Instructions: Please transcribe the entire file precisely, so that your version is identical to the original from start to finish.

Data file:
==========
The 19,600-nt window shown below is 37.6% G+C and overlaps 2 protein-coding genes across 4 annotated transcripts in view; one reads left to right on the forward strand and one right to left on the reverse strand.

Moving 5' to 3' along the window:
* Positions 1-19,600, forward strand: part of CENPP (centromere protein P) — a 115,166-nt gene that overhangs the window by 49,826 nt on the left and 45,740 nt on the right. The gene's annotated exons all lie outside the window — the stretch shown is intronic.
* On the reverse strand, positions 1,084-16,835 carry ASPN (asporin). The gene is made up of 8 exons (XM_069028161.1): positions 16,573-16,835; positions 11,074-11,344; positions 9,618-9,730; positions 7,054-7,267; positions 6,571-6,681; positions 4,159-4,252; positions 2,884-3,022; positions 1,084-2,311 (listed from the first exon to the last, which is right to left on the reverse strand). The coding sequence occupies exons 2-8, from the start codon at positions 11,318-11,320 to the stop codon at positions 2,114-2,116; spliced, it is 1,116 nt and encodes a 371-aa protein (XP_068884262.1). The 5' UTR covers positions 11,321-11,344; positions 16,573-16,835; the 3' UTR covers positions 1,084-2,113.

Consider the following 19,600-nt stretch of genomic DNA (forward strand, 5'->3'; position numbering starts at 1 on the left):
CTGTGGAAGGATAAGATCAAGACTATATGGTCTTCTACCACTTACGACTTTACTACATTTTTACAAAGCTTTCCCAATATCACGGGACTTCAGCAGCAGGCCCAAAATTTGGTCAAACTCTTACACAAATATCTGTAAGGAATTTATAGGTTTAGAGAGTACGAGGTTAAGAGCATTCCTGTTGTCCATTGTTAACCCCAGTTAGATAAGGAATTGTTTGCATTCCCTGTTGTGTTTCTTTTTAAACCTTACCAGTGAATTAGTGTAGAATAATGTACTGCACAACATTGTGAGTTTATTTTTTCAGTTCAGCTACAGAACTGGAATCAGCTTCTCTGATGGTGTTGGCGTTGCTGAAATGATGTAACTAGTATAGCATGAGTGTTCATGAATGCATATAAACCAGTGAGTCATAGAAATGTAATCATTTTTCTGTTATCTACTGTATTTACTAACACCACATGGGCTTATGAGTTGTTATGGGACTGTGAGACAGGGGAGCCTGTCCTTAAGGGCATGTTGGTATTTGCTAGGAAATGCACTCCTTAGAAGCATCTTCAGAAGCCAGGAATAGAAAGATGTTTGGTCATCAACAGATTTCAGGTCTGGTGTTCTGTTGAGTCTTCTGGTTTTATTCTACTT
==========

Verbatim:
The 19,600-nt window shown below is 37.6% G+C and overlaps 2 protein-coding genes across 4 annotated transcripts in view; one reads left to right on the forward strand and one right to left on the reverse strand.

Moving 5' to 3' along the window:
* Positions 1-19,600, forward strand: part of CENPP (centromere protein P) — a 115,166-nt gene that overhangs the window by 49,826 nt on the left and 45,740 nt on the right. The gene's annotated exons all lie outside the window — the stretch shown is intronic.
* On the reverse strand, positions 1,084-16,835 carry ASPN (asporin). The gene is made up of 8 exons (XM_069028161.1): positions 16,573-16,835; positions 11,074-11,344; positions 9,618-9,730; positions 7,054-7,267; positions 6,571-6,681; positions 4,159-4,252; positions 2,884-3,022; positions 1,084-2,311 (listed from the first exon to the last, which is right to left on the reverse strand). The coding sequence occupies exons 2-8, from the start codon at positions 11,318-11,320 to the stop codon at positions 2,114-2,116; spliced, it is 1,116 nt and encodes a 371-aa protein (XP_068884262.1). The 5' UTR covers positions 11,321-11,344; positions 16,573-16,835; the 3' UTR covers positions 1,084-2,113.

Consider the following 19,600-nt stretch of genomic DNA (forward strand, 5'->3'; position numbering starts at 1 on the left):
CTGTGGAAGGATAAGATCAAGACTATATGGTCTTCTACCACTTACGACTTTACTACATTTTTACAAAGCTTTCCCAATATCACGGGACTTCAGCAGCAGGCCCAAAATTTGGTCAAACTCTTACACAAATATCTGTAAGGAATTTATAGGTTTAGAGAGTACGAGGTTAAGAGCATTCCTGTTGTCCATTGTTAACCCCAGTTAGATAAGGAATTGTTTGCATTCCCTGTTGTGTTTCTTTTTAAACCTTACCAGTGAATTAGTGTAGAATAATGTACTGCACAACATTGTGAGTTTATTTTTTCAGTTCAGCTACAGAACTGGAATCAGCTTCTCTGATGGTGTTGGCGTTGCTGAAATGATGTAACTAGTATAGCATGAGTGTTCATGAATGCATATAAACCAGTGAGTCATAGAAATGTAATCATTTTTCTGTTATCTACTGTATTTACTAACACCACATGGGCTTATGAGTTGTTATGGGACTGTGAGACAGGGGAGCCTGTCCTTAAGGGCATGTTGGTATTTGCTAGGAAATGCACTCCTTAGAAGCATCTTCAGAAGCCAGGAATAGAAAGATGTTTGGTCATCAACAGATTTCAGGTCTGGTGTTCTGTTGAGTCTTCTGGTTTTATTCTACTT